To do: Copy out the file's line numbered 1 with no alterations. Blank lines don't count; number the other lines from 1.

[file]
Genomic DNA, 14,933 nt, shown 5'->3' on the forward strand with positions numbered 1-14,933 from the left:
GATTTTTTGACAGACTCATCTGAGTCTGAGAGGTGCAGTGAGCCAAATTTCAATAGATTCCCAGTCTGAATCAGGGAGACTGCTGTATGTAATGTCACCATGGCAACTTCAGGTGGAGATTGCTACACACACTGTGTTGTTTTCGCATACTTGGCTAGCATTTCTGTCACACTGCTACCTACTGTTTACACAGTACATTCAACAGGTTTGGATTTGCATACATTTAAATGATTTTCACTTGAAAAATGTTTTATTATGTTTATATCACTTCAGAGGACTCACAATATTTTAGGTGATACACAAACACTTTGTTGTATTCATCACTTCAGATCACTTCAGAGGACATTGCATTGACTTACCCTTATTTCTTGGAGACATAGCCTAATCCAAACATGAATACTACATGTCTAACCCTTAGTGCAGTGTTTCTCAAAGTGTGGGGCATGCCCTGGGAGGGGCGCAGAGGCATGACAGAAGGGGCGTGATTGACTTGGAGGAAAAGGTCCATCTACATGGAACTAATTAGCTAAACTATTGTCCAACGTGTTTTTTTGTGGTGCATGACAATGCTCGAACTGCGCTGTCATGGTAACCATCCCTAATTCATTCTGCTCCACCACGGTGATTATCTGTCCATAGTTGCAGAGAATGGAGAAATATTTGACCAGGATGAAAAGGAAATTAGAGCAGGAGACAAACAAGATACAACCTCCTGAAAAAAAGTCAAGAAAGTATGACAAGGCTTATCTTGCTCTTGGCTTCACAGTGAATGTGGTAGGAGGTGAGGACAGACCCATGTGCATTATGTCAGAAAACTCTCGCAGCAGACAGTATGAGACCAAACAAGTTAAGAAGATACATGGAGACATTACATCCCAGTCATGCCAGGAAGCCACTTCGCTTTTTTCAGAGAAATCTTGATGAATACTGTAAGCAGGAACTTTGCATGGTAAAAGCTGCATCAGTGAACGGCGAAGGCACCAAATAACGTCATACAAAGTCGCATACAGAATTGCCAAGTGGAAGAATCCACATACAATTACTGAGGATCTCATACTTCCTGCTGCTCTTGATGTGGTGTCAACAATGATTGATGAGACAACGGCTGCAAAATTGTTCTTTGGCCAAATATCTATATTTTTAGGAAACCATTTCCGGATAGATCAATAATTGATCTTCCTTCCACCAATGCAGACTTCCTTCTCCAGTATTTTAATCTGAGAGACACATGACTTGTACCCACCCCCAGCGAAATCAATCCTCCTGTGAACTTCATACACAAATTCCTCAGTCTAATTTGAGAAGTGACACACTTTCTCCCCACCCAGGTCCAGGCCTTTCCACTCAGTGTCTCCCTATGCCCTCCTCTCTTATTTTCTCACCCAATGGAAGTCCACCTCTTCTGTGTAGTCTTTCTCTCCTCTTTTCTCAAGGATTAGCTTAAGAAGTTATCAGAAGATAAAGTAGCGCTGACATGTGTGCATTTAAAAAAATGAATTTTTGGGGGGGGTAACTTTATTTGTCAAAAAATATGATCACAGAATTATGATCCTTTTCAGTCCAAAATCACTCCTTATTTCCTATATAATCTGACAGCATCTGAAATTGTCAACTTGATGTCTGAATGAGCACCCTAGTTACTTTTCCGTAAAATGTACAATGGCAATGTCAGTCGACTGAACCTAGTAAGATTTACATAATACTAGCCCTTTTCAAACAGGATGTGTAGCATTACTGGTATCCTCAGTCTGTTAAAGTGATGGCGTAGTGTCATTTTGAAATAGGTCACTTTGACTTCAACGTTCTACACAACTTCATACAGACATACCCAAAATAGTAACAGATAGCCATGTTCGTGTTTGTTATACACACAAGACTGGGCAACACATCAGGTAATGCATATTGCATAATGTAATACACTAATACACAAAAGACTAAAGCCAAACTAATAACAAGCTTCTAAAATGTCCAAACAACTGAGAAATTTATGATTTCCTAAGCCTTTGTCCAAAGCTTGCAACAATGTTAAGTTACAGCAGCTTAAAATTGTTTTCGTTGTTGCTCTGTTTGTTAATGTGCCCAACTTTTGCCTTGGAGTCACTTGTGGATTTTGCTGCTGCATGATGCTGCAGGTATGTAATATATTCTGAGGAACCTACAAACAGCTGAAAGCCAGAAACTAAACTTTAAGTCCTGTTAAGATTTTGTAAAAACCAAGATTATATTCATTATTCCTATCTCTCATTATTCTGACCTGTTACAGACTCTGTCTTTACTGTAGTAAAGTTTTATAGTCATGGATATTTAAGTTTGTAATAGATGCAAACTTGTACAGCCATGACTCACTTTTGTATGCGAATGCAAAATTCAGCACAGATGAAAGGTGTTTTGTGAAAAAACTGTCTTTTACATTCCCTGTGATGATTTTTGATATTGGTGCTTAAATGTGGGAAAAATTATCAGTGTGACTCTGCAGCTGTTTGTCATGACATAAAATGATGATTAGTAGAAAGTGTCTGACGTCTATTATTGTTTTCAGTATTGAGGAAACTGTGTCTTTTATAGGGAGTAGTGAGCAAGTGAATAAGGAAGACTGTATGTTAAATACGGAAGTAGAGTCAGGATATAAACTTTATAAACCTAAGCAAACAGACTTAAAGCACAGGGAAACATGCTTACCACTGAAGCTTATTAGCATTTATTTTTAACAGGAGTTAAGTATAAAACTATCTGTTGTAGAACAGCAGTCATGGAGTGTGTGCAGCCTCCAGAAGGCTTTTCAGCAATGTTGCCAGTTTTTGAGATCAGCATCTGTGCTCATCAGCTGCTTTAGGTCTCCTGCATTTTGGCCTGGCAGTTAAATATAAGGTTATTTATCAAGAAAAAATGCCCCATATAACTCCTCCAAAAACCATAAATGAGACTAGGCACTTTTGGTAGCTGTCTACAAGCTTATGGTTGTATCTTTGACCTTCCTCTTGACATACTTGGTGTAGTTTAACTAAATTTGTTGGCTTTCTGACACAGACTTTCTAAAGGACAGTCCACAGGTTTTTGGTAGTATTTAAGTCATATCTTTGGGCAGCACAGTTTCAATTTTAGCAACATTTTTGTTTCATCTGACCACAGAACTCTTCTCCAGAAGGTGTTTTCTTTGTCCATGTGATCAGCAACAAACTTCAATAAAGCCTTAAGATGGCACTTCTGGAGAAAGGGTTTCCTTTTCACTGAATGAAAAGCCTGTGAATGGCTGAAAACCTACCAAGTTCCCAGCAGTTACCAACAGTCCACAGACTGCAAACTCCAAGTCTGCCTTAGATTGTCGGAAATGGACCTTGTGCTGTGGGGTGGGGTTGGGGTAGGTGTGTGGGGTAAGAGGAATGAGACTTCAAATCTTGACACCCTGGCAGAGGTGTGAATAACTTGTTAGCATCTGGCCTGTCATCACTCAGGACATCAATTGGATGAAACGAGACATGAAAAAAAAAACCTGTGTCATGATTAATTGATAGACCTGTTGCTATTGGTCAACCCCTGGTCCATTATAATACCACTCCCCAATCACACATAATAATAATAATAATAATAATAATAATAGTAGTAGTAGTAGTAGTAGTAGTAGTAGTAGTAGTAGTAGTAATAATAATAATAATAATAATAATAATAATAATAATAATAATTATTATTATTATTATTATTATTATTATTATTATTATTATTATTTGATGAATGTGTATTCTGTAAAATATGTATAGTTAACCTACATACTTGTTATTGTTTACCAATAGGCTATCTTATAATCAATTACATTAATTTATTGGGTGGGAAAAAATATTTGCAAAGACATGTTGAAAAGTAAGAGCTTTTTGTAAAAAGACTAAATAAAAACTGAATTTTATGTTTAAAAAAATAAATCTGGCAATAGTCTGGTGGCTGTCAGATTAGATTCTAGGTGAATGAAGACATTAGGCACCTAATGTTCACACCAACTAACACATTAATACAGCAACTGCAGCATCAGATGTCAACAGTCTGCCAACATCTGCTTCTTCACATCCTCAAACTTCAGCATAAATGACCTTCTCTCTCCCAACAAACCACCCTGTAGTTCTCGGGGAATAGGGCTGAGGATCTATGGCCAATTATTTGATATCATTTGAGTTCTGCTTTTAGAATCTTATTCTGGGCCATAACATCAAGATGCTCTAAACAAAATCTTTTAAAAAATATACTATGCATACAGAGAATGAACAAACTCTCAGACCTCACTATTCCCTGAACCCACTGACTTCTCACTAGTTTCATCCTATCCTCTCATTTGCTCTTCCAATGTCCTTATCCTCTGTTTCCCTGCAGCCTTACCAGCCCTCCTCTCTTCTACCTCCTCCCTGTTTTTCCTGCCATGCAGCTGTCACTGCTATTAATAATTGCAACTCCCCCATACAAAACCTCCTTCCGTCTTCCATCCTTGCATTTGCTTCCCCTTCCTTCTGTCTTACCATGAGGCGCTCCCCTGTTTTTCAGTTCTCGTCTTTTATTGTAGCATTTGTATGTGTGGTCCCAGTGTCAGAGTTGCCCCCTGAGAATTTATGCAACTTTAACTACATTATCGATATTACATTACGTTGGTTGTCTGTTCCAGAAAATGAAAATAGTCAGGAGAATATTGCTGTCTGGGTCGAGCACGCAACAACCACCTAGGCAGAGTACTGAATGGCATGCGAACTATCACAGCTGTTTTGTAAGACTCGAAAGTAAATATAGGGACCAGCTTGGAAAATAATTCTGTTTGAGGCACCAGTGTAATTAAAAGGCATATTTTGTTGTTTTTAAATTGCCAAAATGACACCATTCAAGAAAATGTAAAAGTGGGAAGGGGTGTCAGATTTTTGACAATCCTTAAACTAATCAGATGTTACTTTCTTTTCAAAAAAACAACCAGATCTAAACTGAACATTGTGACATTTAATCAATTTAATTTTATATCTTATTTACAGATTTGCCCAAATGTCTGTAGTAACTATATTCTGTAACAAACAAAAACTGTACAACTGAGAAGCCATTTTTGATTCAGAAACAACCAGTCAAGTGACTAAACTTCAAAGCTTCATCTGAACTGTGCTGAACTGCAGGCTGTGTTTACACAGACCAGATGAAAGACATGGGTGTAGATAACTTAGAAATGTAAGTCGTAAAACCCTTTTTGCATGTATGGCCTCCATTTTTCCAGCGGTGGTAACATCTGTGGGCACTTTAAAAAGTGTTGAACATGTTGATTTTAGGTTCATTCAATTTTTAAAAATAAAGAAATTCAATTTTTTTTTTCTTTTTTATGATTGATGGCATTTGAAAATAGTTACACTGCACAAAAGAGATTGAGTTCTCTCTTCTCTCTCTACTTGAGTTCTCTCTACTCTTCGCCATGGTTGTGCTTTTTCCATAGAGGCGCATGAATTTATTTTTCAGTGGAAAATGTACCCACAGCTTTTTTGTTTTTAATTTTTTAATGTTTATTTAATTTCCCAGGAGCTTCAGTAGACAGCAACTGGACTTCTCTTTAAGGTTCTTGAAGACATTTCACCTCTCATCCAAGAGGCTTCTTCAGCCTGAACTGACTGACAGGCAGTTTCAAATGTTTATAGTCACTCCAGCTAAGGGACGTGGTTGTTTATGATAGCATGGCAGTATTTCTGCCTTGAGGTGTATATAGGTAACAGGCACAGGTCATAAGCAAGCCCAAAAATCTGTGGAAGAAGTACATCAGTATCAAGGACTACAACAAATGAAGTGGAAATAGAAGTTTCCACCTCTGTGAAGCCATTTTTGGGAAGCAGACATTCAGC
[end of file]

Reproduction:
Genomic DNA, 14,933 nt, shown 5'->3' on the forward strand with positions numbered 1-14,933 from the left: